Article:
Years ago I wrote a weekly column for The London Free Press called Celebrate the Thames. I put a lot of myself into that column. For instance, there was a little boy that my wife and I often cared for at the time and he and I explored the Thames River system together, often by canoe. We traveled from the source, near Tavistock, to the mouth where the river empties into Lake St. Clair. We covered literally thousands of kilometers in the year and a half that I wrote that column. Much of the investigative work was done on my own time. I mixed business with pleasure.
|Following UTRCA directions, we drove over the Thames River near Tavistock.|
Today all that work is forgotten. When Randy Richmond, the paper's present Thames River expert, writes a piece on the river, I shake my head in disbelief. He is making many of the same mistakes I made all those years ago.
|Map of North Thames River is from the GNBC Website.|
I wish I could throw him a lifeline but as a reporter, a professional journalist, he is unapproachable. I've learned that reporters do not handle criticism well. They perceive criticism as an attack on their skills as journalists.
The problem that sunk both Randy and me is that the Thames River and its main tributary sometimes have the same name depending upon the map. Unless one has an excellent editor checking accuracy and consistency, errors creep in.
Some maps show Fanshawe Dam on the North Branch of the Thames River, others label the same river the north branch of the Thames River and others simply call the river the North Branch. The river flowing into London from the north is rarely labeled the North Thames River but that is its actual name. If you don't believe it, check the Geographical Names Board of Canada site.
In Canada, since 1897, names on official, federal government maps have been authorized through a national committee, now known as the Geographical Names Board of Canada (GNBC).
The need for a Canadian names authority was recognized in the late 1800s, when resource mapping beyond the frontiers of settlement and extensive immigration made it an urgent matter to manage the country's geographical names - to standardize their spelling and their application.
I first learned that there was a lot of confusion surrounding the name of London's river and its main tributary from readers of my column. These folk were keen on local history and wanted to clean up all the confusion surrounding the name of the local river. My sloppy river naming was driving these folk crazy. (I imagine they were surprised and disappointed when a respected, investigative journalist stepped in and stumbled just as the photographer-playing-journalist had.)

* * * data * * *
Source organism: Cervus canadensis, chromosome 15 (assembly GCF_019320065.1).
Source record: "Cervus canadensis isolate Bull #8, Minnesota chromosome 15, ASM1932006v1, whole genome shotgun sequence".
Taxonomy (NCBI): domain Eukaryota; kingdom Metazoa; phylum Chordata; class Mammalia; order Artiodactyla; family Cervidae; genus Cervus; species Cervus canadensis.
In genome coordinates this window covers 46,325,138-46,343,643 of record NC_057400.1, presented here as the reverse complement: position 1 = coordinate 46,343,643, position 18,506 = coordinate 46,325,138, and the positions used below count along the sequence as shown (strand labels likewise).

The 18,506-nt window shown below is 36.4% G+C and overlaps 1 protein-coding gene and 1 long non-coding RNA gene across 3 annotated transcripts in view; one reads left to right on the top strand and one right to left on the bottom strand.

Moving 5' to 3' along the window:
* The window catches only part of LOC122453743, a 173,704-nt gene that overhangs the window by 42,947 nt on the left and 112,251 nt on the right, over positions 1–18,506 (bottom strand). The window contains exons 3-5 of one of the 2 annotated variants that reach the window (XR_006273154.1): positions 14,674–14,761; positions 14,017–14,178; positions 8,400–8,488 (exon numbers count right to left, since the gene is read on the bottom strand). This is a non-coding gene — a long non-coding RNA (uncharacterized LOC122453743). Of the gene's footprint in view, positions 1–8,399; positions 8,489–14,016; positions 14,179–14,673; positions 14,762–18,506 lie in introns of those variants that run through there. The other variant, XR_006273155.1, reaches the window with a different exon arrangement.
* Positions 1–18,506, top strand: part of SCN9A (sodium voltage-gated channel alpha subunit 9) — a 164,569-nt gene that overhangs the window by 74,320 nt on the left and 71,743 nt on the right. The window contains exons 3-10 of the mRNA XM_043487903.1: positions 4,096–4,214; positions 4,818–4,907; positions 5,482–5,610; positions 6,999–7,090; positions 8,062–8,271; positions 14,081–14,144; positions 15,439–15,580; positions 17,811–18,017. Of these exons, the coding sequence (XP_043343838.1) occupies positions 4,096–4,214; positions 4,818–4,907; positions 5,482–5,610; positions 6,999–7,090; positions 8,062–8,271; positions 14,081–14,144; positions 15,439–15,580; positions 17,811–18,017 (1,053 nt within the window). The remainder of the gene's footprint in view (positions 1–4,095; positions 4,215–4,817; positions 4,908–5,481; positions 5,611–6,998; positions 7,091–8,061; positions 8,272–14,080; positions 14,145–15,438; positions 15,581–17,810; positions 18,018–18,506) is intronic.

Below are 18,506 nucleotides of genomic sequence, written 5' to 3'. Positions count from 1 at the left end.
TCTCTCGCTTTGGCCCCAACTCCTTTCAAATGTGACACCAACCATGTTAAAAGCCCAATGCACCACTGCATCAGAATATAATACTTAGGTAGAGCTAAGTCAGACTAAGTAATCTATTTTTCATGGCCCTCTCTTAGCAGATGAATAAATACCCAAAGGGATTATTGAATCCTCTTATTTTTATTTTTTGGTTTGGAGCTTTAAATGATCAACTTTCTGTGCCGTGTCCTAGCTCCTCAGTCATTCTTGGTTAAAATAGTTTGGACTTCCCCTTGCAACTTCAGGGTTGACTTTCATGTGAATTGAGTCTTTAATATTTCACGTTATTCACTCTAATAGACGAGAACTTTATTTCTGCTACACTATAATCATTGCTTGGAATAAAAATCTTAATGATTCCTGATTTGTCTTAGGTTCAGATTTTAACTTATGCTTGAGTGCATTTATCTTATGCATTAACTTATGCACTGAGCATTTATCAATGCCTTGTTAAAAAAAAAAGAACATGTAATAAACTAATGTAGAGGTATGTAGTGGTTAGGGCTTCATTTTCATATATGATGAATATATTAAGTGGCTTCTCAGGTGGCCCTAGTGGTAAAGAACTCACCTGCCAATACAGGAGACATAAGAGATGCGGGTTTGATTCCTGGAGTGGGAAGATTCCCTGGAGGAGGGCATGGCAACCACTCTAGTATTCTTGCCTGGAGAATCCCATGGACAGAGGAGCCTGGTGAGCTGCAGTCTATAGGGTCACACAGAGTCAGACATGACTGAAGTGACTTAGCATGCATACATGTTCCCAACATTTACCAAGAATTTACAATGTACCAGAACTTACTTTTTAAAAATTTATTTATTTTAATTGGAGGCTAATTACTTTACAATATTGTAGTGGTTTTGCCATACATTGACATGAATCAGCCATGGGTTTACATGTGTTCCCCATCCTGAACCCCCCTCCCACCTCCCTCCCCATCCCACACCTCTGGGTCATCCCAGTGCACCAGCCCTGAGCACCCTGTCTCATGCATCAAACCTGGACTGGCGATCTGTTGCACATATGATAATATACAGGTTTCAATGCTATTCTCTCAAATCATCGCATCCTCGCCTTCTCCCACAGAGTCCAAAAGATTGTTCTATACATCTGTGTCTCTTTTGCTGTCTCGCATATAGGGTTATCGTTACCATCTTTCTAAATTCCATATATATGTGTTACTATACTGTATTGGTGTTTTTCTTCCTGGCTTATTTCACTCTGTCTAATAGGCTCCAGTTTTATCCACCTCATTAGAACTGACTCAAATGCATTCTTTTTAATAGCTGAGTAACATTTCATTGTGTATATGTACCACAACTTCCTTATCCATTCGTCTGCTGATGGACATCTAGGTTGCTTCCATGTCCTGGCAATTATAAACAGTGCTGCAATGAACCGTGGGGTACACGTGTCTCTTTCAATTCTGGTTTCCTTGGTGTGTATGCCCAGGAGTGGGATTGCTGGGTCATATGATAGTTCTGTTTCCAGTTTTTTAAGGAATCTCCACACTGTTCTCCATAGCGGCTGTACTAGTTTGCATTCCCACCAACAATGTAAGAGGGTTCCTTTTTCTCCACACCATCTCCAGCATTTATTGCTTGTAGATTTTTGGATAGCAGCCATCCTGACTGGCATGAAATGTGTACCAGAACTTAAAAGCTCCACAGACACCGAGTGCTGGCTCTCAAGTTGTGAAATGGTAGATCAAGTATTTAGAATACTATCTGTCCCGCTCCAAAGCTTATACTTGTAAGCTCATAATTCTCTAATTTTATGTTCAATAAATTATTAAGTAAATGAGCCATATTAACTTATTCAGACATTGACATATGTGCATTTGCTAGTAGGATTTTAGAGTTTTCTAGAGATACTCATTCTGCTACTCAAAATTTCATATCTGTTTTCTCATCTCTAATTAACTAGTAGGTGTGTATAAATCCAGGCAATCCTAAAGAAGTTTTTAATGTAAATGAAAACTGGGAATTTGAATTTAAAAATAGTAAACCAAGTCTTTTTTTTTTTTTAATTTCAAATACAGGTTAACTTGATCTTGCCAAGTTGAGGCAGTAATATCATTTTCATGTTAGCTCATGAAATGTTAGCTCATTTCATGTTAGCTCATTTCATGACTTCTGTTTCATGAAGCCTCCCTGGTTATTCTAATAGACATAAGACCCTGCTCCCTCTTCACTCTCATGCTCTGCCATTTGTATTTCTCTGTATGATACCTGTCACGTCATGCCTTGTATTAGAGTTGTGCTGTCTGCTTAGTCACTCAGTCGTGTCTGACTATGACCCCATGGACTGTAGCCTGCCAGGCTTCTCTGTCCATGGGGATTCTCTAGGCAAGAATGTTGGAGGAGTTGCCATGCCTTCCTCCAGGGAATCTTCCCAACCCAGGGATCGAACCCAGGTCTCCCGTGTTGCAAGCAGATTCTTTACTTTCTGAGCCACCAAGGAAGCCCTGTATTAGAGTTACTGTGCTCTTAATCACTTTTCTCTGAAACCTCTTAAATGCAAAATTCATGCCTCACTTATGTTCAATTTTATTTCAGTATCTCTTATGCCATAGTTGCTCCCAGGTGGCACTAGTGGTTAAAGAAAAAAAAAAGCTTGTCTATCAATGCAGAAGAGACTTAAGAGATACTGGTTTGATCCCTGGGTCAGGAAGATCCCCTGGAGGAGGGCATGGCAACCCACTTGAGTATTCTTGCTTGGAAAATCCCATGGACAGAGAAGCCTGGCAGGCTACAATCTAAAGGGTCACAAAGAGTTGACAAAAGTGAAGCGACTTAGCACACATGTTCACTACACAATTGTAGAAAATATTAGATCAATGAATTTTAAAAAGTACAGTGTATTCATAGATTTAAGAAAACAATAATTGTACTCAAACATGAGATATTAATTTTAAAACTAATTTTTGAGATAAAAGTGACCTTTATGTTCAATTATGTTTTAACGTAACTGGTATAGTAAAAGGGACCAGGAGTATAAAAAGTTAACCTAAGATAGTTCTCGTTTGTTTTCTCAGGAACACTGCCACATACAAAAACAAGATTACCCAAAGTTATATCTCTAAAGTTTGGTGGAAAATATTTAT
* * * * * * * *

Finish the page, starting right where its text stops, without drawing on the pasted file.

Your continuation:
|Note: the Thames River reaches Tavistock and beyond.|
If only Randy would think for a moment about what he is writing, he would realize that if there were two branches merging at the forks and no Thames River upstream from London in either direction, then the Thames River according to this logic springs to life at the Forks of the Thames.
This, of course, doesn't mesh with the John Graves Simcoe stories of the mighty Thames River flowing east possibly as far as the highlands north of Toronto. After arriving in Canada, and viewing the river firsthand, JGS realized the Thames was not so mighty after all but he still saw it as flowing east to Woodstock.
As for Randy's claim that the Thames River starts as a drainage pipe, that is a bit of a stretch but not as big a one as the folk at UTRCA would like. Way back when my little buddy and I traveled all the way to the source of the Thames River we walked along the narrowing river until we reached water-logged ground. We stood with our feet wet in the boggy wetlands that are the source of the Thames River. Later I took a picture of the young boy straddling the creek that would quickly expand to become the Thames River.
|Near the Ellice Swamp, the source of the Thames, the river is but a big creek.|
I understand that there are signs of drainage activities in the lands surrounding and in the headwaters of both the Thames River and the North Thames River. This should come as no surprise as historically wetlands just seem to beg to be drained and turned into farmland.
For me the constantly shrinking drainage activity in these wetlands areas symbolizes our awakening understanding of the value of wetlands. UTRCA recognized the importance of Ellice Swamp near Tavistock almost 70 years ago when the conservation authority began purchasing property there in 1948. Over the intervening years, the swamp has been declared a Provincially Significant Wetland (PSW) and is recognize as one of the largest natural areas in south-central Ontario.
A more boring reporter might simply say that both are symbolic of human management and good human management at that. Take a bow UTRCA.
Both the Thames River and the North Thames River have their origins in what remains of their respective historic wetlands and not the remnants of drainage canals, drainage pipes and tiling. And I didn't come by this belief from just looking at a map. Back when I was writing Celebrate the Thames, it took almost an hour's drive, a canoe and a soggy hike to find and become intimately familiar with the source of the Thames.
|The Plan for Mill River Park|
Randy makes reference to the worldwide movement that finds more and more people viewing dams as environmentally damaging. He, in my estimation, needlessly adds that these people also view dams as "tributes to human arrogance." In a lot of cases, this is simply not true. Many of those dams served a purpose at one time and many do not dispute this. But times change.
The Free Press fails to report in depth what is being done in other communities worldwide. There are increasing numbers of cities removing dams and being hailed for the move by a majority of residents from the young to the old, from millennials to baby boomers.